Signs Of Increasing Acceptance For Crypto
But, in March this year, Goldman Sachs became the first major US bank to trade crypto over the counter. In a historic move, the bank traded a non-deliverable option with crypto merchant bank Galaxy Digital. Also in March, President Biden signed an Executive Order named Ensuring Responsible Development of Digital Assets. In a surprise move, Senator Elizabeth Warren even told reporter Chuck Todd on Meet the Press that the US should create a central bank digital currency (CBDC), also noting that crypto will need to be regulated – to avoid repeats of events such as the subprime mortgage crisis. These steps followed JP Morgan setting a similar milestone in February, by entering the Metaverse. While up to now most of the crypto activity has been dominated by pure crypto players like Coinbase, Paxos and Grayscale, with the recent flurry of activity many previously cynical financial services decision-makers are sitting up, and wondering if there is more to this crypto thing than they originally thought possible. Some are even playing catch-up as to what crypto even is.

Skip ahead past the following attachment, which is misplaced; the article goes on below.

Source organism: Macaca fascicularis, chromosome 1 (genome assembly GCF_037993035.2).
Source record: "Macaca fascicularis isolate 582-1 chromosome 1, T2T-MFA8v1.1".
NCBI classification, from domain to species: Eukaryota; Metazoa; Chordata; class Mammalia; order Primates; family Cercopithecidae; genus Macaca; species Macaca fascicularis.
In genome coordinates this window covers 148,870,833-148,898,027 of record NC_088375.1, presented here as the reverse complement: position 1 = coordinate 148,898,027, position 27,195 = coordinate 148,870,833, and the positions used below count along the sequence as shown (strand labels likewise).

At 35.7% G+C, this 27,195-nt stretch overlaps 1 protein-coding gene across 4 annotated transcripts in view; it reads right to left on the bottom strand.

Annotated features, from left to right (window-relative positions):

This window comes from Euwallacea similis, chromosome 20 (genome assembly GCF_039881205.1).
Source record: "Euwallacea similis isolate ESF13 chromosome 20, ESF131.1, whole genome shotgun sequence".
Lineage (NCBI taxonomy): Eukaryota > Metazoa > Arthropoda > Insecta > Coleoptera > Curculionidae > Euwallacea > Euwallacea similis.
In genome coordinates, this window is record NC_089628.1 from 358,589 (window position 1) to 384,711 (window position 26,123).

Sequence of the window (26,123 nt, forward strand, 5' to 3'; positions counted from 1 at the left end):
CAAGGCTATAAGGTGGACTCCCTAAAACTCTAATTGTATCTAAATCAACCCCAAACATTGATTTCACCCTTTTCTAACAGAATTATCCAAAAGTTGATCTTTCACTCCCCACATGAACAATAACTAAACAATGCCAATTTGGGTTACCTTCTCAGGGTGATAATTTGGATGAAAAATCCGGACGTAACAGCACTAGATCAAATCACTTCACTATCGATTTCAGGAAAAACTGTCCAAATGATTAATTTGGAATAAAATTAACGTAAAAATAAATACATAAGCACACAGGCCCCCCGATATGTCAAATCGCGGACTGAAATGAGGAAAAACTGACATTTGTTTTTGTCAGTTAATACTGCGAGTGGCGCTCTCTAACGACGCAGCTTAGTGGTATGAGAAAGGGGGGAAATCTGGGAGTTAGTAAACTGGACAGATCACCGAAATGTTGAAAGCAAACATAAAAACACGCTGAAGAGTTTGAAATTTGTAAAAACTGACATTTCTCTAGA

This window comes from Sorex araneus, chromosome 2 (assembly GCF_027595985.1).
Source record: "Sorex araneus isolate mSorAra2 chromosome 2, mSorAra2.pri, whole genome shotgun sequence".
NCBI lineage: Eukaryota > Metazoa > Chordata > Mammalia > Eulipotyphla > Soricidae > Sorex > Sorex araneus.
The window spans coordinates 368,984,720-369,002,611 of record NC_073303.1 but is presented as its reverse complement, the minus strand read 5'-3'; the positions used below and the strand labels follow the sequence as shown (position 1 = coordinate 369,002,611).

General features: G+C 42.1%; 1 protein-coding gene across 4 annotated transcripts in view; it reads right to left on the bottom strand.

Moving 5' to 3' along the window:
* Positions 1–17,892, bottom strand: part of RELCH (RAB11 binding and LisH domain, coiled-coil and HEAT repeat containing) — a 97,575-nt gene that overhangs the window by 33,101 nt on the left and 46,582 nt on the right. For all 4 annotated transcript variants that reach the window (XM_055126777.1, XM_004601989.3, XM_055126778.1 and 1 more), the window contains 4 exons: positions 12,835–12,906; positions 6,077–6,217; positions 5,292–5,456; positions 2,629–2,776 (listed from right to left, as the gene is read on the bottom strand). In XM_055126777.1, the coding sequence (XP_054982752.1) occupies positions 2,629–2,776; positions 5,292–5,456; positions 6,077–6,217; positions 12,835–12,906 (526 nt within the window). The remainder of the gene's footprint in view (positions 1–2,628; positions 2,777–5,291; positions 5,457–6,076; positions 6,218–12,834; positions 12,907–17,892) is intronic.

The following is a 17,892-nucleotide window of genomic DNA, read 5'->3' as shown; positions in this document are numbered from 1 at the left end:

Nevertheless, even with Presidential engagement, cryptocurrencies are still viewed as the Wild West and, to some extent, in the current state of play, rightly so. They can certainly be dangerous for rookie investors, with new types of cryptocurrencies or tokens fluctuating wildly, from soaring highs to collapse. Even those that are more established, with Bitcoin as the prime example, are volatile assets, subject to jaw-dropping swings in value. References and preferences by famous people can impact it massively. There are also fears about security and that crypto is used to facilitate terrorism and crime.
The cryptocurrency “movement” and blockchain generally were born of striving for better – a wish for a new way to do things. And it is a technology that has huge potential for decreasing friction, improving transparency, decentralisation and, ironically, for building more trust. The way most banks still operate is no longer fit for purpose.